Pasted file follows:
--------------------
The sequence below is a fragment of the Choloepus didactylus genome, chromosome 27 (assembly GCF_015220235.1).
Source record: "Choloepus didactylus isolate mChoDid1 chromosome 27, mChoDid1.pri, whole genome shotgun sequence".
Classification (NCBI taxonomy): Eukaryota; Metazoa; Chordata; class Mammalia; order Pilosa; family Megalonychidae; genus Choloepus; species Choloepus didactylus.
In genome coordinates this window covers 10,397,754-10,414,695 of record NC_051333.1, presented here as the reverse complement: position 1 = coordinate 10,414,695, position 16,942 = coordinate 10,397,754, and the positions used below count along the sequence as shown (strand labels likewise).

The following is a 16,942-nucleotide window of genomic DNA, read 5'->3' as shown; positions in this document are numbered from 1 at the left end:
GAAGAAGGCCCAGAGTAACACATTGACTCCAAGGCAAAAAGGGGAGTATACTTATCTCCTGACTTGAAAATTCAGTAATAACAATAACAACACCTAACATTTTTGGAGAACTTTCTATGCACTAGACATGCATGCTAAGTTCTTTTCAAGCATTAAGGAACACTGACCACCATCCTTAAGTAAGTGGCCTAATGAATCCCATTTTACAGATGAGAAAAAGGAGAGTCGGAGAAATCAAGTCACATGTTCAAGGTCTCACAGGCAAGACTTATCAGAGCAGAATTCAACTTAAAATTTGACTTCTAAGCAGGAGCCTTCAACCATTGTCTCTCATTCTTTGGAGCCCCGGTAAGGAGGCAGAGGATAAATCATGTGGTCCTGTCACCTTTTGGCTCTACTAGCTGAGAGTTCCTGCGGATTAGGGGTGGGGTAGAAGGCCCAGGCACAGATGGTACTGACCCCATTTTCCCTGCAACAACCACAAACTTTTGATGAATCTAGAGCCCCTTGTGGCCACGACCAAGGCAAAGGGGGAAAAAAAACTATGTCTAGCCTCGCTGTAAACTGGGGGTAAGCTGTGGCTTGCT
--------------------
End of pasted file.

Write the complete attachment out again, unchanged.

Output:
The sequence below is a fragment of the Choloepus didactylus genome, chromosome 27 (assembly GCF_015220235.1).
Source record: "Choloepus didactylus isolate mChoDid1 chromosome 27, mChoDid1.pri, whole genome shotgun sequence".
Classification (NCBI taxonomy): Eukaryota; Metazoa; Chordata; class Mammalia; order Pilosa; family Megalonychidae; genus Choloepus; species Choloepus didactylus.
In genome coordinates this window covers 10,397,754-10,414,695 of record NC_051333.1, presented here as the reverse complement: position 1 = coordinate 10,414,695, position 16,942 = coordinate 10,397,754, and the positions used below count along the sequence as shown (strand labels likewise).

The following is a 16,942-nucleotide window of genomic DNA, read 5'->3' as shown; positions in this document are numbered from 1 at the left end:
GAAGAAGGCCCAGAGTAACACATTGACTCCAAGGCAAAAAGGGGAGTATACTTATCTCCTGACTTGAAAATTCAGTAATAACAATAACAACACCTAACATTTTTGGAGAACTTTCTATGCACTAGACATGCATGCTAAGTTCTTTTCAAGCATTAAGGAACACTGACCACCATCCTTAAGTAAGTGGCCTAATGAATCCCATTTTACAGATGAGAAAAAGGAGAGTCGGAGAAATCAAGTCACATGTTCAAGGTCTCACAGGCAAGACTTATCAGAGCAGAATTCAACTTAAAATTTGACTTCTAAGCAGGAGCCTTCAACCATTGTCTCTCATTCTTTGGAGCCCCGGTAAGGAGGCAGAGGATAAATCATGTGGTCCTGTCACCTTTTGGCTCTACTAGCTGAGAGTTCCTGCGGATTAGGGGTGGGGTAGAAGGCCCAGGCACAGATGGTACTGACCCCATTTTCCCTGCAACAACCACAAACTTTTGATGAATCTAGAGCCCCTTGTGGCCACGACCAAGGCAAAGGGGGAAAAAAAACTATGTCTAGCCTCGCTGTAAACTGGGGGTAAGCTGTGGCTTGCT